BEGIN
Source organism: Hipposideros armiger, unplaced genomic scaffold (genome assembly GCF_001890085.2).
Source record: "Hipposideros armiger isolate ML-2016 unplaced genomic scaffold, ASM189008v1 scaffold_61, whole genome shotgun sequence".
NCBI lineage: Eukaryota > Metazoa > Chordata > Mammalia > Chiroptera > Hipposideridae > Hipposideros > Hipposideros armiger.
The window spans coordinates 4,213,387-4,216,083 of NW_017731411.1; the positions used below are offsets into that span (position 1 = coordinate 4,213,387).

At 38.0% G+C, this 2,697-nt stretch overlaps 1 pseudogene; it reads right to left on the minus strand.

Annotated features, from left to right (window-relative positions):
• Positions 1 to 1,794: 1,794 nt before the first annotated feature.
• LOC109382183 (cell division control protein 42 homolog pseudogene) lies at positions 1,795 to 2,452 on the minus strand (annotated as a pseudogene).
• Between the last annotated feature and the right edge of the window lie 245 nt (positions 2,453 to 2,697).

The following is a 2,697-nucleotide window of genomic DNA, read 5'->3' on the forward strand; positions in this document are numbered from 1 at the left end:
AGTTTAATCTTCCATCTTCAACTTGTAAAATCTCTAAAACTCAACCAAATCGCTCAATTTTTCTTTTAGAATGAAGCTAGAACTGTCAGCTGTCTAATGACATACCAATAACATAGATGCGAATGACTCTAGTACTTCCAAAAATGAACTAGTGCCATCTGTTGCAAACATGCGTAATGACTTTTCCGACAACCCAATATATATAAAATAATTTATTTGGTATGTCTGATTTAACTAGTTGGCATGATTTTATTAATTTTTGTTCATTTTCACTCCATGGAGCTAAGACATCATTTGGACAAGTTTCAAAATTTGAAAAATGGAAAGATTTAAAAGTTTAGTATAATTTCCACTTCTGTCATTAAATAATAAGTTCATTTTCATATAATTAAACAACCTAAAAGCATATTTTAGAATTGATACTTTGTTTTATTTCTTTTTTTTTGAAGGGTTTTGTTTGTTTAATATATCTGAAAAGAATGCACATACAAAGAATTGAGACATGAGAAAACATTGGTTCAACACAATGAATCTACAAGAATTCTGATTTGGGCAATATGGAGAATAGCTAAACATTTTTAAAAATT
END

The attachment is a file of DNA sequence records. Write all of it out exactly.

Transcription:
Source organism: Hipposideros armiger, unplaced genomic scaffold (genome assembly GCF_001890085.2).
Source record: "Hipposideros armiger isolate ML-2016 unplaced genomic scaffold, ASM189008v1 scaffold_61, whole genome shotgun sequence".
NCBI lineage: Eukaryota > Metazoa > Chordata > Mammalia > Chiroptera > Hipposideridae > Hipposideros > Hipposideros armiger.
The window spans coordinates 4,213,387-4,216,083 of NW_017731411.1; the positions used below are offsets into that span (position 1 = coordinate 4,213,387).

At 38.0% G+C, this 2,697-nt stretch overlaps 1 pseudogene; it reads right to left on the minus strand.

Annotated features, from left to right (window-relative positions):
• Positions 1 to 1,794: 1,794 nt before the first annotated feature.
• LOC109382183 (cell division control protein 42 homolog pseudogene) lies at positions 1,795 to 2,452 on the minus strand (annotated as a pseudogene).
• Between the last annotated feature and the right edge of the window lie 245 nt (positions 2,453 to 2,697).

The following is a 2,697-nucleotide window of genomic DNA, read 5'->3' on the forward strand; positions in this document are numbered from 1 at the left end:
AGTTTAATCTTCCATCTTCAACTTGTAAAATCTCTAAAACTCAACCAAATCGCTCAATTTTTCTTTTAGAATGAAGCTAGAACTGTCAGCTGTCTAATGACATACCAATAACATAGATGCGAATGACTCTAGTACTTCCAAAAATGAACTAGTGCCATCTGTTGCAAACATGCGTAATGACTTTTCCGACAACCCAATATATATAAAATAATTTATTTGGTATGTCTGATTTAACTAGTTGGCATGATTTTATTAATTTTTGTTCATTTTCACTCCATGGAGCTAAGACATCATTTGGACAAGTTTCAAAATTTGAAAAATGGAAAGATTTAAAAGTTTAGTATAATTTCCACTTCTGTCATTAAATAATAAGTTCATTTTCATATAATTAAACAACCTAAAAGCATATTTTAGAATTGATACTTTGTTTTATTTCTTTTTTTTTGAAGGGTTTTGTTTGTTTAATATATCTGAAAAGAATGCACATACAAAGAATTGAGACATGAGAAAACATTGGTTCAACACAATGAATCTACAAGAATTCTGATTTGGGCAATATGGAGAATAGCTAAACATTTTTAAAAATT